While there are definitely some poems I’ll never publish, as long as it feels like sharing the poem will help make the world better for people or our beloved planet, nowadays I usually take a deep breath and do it. Though poems like Bone Flute Woman, (excerpt above) where I’m feeling flayed and infinitely vulnerable, can be hard to share publicly.

Before stumbling on the Journey of The Heart Poetry Project, I had very quietly shared a few poems on a personal blog with a tiny readership. Since Catherine accepted my first poem, though, I’ve found a new confidence in my writing and in myself.

With a background in Transformative Learning I’m fascinated by the rhythmic process of moving through life changes, so it’s no surprise that one of the most common themes underpinning the poetry I write is personal evolution.

Poems help me blaze trails through terrain that both explains and expands the essence of who I am.

I use poetry to help me navigate, and to help make sense of the ebbs and flows of a constantly changing life. Staying curious, looking with eyes and a heart willing to be awed, this is what helps me find a poem in everything from a simple feather to complex relationships.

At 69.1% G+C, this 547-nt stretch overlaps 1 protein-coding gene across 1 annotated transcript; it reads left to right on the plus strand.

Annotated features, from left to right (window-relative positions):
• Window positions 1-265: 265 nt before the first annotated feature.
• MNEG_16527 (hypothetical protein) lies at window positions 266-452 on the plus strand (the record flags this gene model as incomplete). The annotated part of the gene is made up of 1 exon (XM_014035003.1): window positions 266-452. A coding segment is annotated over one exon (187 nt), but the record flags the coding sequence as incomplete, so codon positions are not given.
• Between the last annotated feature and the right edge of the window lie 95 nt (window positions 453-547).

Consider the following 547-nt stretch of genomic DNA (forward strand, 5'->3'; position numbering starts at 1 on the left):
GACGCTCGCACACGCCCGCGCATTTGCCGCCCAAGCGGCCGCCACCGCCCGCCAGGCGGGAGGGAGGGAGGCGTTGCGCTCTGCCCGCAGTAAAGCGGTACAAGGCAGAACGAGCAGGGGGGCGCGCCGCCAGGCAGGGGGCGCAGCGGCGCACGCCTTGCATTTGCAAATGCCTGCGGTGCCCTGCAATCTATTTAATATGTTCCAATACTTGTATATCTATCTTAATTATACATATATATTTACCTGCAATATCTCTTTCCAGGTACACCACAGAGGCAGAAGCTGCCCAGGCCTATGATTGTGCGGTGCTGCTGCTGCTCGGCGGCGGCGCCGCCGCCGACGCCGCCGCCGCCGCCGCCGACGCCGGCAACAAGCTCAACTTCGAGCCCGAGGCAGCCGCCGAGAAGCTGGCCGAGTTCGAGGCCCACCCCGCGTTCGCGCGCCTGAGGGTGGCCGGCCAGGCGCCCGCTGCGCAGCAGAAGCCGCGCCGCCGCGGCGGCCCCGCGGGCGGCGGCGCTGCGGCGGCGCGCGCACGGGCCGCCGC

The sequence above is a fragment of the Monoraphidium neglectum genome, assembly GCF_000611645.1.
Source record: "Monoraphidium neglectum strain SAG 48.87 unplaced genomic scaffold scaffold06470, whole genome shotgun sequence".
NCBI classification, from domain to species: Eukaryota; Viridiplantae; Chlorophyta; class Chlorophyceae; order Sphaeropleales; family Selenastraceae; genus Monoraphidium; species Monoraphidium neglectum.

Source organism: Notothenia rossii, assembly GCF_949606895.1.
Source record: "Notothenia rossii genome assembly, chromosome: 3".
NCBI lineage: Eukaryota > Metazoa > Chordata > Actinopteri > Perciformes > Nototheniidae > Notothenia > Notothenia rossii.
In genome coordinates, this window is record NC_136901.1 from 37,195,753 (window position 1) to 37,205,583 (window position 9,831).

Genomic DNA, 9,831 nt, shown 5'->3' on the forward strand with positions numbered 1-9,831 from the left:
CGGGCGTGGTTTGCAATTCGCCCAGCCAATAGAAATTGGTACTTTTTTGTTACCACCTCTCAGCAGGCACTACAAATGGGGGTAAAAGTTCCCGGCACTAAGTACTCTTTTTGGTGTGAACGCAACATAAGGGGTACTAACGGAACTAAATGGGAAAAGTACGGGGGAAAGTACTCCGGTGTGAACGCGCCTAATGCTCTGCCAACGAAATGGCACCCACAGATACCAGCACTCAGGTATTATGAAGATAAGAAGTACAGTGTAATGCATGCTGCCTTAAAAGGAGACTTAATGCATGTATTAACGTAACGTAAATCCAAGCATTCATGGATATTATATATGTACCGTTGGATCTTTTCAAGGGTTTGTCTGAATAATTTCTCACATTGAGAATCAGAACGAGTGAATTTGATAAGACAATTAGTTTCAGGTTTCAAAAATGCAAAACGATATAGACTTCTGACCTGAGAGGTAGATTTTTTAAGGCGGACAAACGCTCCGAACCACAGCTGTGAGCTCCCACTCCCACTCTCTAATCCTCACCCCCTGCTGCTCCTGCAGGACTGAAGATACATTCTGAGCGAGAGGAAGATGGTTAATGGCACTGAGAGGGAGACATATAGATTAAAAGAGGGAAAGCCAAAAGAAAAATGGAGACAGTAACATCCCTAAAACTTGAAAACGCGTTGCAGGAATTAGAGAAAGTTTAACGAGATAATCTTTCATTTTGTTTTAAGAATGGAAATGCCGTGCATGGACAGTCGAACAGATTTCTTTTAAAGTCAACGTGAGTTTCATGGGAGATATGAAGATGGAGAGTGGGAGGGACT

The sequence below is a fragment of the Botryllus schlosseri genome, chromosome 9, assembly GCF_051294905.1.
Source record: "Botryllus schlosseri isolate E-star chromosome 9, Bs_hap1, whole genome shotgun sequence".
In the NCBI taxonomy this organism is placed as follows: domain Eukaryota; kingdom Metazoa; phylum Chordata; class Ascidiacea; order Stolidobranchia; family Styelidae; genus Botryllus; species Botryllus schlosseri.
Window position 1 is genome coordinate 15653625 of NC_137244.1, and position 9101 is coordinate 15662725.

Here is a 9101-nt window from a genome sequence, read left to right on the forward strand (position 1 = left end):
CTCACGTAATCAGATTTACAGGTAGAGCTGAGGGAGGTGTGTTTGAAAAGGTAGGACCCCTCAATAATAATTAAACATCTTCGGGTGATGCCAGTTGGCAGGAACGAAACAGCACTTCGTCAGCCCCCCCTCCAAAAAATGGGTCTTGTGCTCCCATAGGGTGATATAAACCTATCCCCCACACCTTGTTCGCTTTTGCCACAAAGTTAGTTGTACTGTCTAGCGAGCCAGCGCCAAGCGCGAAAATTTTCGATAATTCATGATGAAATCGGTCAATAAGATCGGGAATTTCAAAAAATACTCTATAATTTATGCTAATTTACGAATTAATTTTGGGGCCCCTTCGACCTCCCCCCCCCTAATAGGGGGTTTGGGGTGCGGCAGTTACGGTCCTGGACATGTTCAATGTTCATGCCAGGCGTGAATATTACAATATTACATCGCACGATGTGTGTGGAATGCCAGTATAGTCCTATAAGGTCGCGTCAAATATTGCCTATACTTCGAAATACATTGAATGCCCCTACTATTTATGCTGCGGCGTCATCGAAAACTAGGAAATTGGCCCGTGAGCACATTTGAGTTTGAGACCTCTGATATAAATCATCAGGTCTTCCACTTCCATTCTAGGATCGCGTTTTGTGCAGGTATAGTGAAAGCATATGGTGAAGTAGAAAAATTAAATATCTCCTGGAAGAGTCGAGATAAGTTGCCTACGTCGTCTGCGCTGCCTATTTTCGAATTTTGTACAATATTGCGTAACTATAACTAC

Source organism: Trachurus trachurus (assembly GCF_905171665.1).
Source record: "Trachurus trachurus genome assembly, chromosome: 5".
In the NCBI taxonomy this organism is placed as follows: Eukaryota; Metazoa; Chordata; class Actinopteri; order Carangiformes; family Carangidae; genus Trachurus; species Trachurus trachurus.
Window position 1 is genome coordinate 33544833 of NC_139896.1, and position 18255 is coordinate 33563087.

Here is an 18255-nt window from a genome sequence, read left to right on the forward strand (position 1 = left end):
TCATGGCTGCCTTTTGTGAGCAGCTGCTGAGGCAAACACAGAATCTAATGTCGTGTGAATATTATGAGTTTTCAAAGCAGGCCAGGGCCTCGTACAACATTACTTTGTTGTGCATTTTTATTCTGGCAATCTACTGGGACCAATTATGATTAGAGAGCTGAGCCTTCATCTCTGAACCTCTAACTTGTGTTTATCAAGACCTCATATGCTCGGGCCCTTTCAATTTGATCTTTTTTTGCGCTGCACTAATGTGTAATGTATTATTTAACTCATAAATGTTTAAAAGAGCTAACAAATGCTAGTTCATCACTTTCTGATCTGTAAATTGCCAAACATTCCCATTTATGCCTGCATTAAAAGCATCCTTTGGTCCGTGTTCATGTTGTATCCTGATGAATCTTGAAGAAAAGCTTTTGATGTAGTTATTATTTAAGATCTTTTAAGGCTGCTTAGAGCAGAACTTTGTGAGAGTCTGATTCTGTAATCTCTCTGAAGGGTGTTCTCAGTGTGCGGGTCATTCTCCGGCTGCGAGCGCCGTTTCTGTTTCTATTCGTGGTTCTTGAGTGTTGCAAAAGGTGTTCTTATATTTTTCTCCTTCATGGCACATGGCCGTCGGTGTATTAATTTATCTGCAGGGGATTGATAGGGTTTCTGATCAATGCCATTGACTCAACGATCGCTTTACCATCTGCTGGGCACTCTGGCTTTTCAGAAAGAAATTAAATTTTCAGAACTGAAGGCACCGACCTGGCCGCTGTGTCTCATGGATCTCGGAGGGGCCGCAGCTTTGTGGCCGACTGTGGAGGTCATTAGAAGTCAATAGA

I firmly believe everyone has poetry flowing through them. 

Whether it comes out as words, or in colors, yarn, fabric, HTML or other code, theoretical math, cuisine, inventions, or something else, releasing the poetry humming in our bones helps us explain ourselves to ourselves, and helps us introduce ourselves to the world.

Life flows tidally. It seems we’re always navigating incoming or outgoing waves of change. My poetry weaves a sturdy boat for me to ride those waves with my curiosity and confidence as sails, often shouting “huzzah!” into the wind.

Where does your poetry take you?